Serial.print("Temp raw ADC: "); 
    Serial.print(tempRead);

    // The raw ADC value is converted to a float.
    // Everything is from now on calculated with float.
    float tempVolt = (float) tempRead / 1024.0 * 3.3; 
    Serial.print(", Temp in Volts: ");
    Serial.print(tempVolt);
    float tempCelsius = (tempVolt * 100.0) - 50.0;
    Serial.print(", Temp: "); 
    Serial.println(tempCelsius);

Can you make a photo of the connected sensor. Did you accidently exchange a pin or two ?
Tutorial : Using a Temp Sensor | TMP36 Temperature Sensor | Adafruit Learning System

Thank you so much getting back to me Peter_n, I'm going to try the code and if all else fails, I will send the picture. I am getting a little desperate so really appreciate your reply.

I probably even open another thread about a differential pressure sensor that doesn't seem to 1. want to work or 2. adjust it's values when changes (but that's another issue and I'm pretty it's in my code with map and constrain)

BUT one thing at a time, I'll try this code and let you know how it goes. :smiley:

Hey Peter_n ,

Tried the code, and I'm producing results that I did previously. I get negative temperature values. I posted a picture of the code and the results side by side, also here is a picture of my hardware setup.

Any ideas?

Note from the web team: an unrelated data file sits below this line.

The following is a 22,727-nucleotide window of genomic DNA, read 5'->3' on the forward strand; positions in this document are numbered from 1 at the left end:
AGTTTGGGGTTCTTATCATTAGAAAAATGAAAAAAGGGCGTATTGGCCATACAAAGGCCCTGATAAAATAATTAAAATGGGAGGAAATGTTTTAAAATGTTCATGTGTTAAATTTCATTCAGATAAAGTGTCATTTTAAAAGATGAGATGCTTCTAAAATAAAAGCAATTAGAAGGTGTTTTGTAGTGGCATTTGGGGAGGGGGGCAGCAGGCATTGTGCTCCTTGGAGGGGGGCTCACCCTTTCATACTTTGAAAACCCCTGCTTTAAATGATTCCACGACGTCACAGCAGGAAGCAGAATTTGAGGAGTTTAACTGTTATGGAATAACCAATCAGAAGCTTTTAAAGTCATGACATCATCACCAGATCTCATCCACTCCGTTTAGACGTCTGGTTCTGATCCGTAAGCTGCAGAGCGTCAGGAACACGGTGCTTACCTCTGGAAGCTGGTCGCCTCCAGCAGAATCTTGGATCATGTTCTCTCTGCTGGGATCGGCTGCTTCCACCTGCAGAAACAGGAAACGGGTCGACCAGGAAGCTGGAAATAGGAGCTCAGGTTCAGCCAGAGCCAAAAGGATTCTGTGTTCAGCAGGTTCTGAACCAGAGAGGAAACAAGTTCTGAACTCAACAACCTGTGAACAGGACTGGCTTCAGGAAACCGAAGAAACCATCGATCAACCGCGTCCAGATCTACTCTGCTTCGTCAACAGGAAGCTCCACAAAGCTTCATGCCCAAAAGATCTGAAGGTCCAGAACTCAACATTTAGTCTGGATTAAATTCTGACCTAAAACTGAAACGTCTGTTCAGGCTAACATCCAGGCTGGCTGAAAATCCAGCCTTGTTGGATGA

Could you set the baudrate in your sketch to 115200 ?

Everything seems okay, but I can't see to which pin the +V pin is connected.
When you are using +5V to the TMP36, the raw ADC value of 136 is for 16 degrees. You already wrote about that, and I really think that you have used the +5V for the TMP36.

Do you have a very bad and not-calibrated multimeter ?
Or is the Arduino running at USB power from a laptop ? Perhaps the 5V is a lot less than 5.0V.
To avoid trouble of the USB power, you could try a power supply to the DC power barrel jack of 7.5 to 12V.

Thanks for the speedy reply!

My Arduino is powered from a USB in my laptop, and I'm just using the 3.3V pin on the UNO to power my TMP36. Which is why in the code I did:

float tempVolt = (float) tempRead / 1024.0 * 3.3; ,

but this produced the negative results that you saw in the picture. I checked and I getting a consistent 3.3V , I have the other side of my bread powered with 5V, which the TMP36 doesn't have any connection with other than the common ground.